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This story is the first in NPR's new Morning Edition series produced by The Kitchen Sisters (Davia Nelson & Nikki Silva) called The Keepers, stories of activist, archivists, rogue librarians, curators, collectors and historians — keepers of the culture and the cultures and collections they keep.
Over a decade ago, students of Dr. Marcyliena Morgan, then a Professor of Linguistics at UCLA, started dropping by her office, imploring her to listen to hip-hop.
"I taught urban speech communities," Professor Morgan says. "Students said, 'We want to do work on hip-hop.' I said, 'That's performance but it's not a speech community.' They said, 'We'll be back.'"
They wanted her to hear the rapping and rhyming, the bravado of the wordplay, this new underground culture that was being created. They wanted her to help them begin to archive the medium.
"They came back with the most amazing projects," she says. "They showed the elements of hip-hop: rapping, MCing, the writing of lyrics, the poetry and rhyming, b-boy, b-girl dance, graffiti art. And what it meant to their lives."
Marcyliena Morgan sought the advice of scholar, cultural critic and instituion-builder, Professor Henry Louis Gates, Jr., Director of The Hutchins Center for African and African American Research at Harvard University.
"I remember when Marcy shared her idea with me and I thought, "Oh my god,' Professor Gates recalls. "I'm no fan of hip-hop, but you don't have to be Albert Einstein to realize that this was a brilliant idea. Imagine if someone had thought of this when jazz was at its zenith. 'Why don't we have the jazz archive at Harvard?' Of course it would have been turned down but, in retrospect, they would have been a genius."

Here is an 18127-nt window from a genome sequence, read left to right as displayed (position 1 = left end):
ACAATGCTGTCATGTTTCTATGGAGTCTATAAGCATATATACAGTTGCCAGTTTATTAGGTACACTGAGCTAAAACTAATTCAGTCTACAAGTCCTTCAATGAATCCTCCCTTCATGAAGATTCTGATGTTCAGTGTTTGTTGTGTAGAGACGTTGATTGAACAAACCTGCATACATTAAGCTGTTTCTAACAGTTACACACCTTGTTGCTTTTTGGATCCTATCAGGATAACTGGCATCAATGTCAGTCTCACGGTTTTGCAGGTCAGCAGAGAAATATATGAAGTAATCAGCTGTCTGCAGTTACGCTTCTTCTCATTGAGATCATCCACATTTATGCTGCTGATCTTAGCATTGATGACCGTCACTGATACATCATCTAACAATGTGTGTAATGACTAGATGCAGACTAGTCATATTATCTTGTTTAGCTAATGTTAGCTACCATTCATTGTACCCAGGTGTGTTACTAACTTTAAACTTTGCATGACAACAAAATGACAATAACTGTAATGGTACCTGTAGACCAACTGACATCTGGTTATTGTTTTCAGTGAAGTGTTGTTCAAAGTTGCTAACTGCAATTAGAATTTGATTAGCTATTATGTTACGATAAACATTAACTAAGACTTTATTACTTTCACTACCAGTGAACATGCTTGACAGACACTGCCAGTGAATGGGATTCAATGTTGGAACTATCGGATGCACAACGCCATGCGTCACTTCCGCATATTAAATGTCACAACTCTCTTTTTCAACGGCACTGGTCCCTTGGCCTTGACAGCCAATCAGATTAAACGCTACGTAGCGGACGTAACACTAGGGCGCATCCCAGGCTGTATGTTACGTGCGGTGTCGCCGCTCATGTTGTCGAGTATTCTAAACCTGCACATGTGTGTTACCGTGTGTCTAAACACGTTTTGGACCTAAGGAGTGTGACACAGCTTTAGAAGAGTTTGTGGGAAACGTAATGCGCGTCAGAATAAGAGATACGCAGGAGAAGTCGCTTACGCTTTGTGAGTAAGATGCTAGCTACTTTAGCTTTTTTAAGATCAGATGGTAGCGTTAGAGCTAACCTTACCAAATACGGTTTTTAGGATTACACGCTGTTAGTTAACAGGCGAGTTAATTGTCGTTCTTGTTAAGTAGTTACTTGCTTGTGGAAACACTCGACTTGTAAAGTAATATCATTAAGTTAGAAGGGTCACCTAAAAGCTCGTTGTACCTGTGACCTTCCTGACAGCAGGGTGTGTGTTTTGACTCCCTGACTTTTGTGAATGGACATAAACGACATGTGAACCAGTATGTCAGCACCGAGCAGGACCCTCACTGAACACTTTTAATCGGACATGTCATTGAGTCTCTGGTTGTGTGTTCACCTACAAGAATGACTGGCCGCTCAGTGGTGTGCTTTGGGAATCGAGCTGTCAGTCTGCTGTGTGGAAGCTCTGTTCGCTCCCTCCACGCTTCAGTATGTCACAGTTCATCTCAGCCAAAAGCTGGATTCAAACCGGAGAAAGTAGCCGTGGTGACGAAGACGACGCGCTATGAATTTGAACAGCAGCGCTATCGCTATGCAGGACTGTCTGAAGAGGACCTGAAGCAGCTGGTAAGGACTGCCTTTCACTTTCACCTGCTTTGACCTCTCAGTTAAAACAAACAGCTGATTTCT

Morgan was not an archivist by training and she didn't listen to hip-hop. But she listened to her students. Bit by bit, she opened her office, drew on available resources and began to collect the history and material culture of hip-hop.
Then, in 2002, The Archive was packed up and moved from Professor Morgan's office at UCLA, across the country to Harvard where, with the strong support of Professor Gates, it became The Hiphop Archive & Research Institute at the Hutchins Center for African and African American Research (at the time, known as the W.E.B. DuBois Institute) at Harvard University.
Along with gathering everything about hip-hop for preservation, The Archive works with rappers and producers to share the history and thinking of the masters of the medium and pass on the traditions. The Archive employs Harvard students and works with interns to help maintain the memorabilia and do deep research into hip-hop culture.
"My earliest hip-hop memory would be at my mom's house in the crib," says Robert Rush, an intern at The Archive. "She used to play Montell Jordan's "This is How You Do It," The Notorious B.I.G. Those were the sounds that soothed me. They were lullabies that spoke to the experience that I was having."
In 2013, The Archive created The Nasir Jones Hiphop Fellowship for scholarly research in the field and The Classic Crates Archive of 200 seminal hip-hop albums curated by super producer 9th Wonder.
"Every art form has their standards that they've placed in the canon. Mathematics, science. Everybody has their greats and somebody placed them there," 9th Wonder says. "People in the visual art world say 'OK, this is what's going in The Louvre. This is it. We decided this.' I think hip-hop needs the same thing."
The first four albums highlighted in Classic Crates were The Low End Theory by A Tribe Called Quest, The Miseducation of Lauryn Hill by Lauryn Hill, Illmatic by Nas and To Pimp A Butterfly by Kendrick Lamar.
"In order to be well versed in the culture, you have to be an encyclopedia because what The HipHop Archive is doing is creating a family tree," 9th Wonder says.
Click the audio link to hear the full Morning Edition story and enjoy a Spotify playlist of essential hip-hop songs curated by The Kitchen Sisters.
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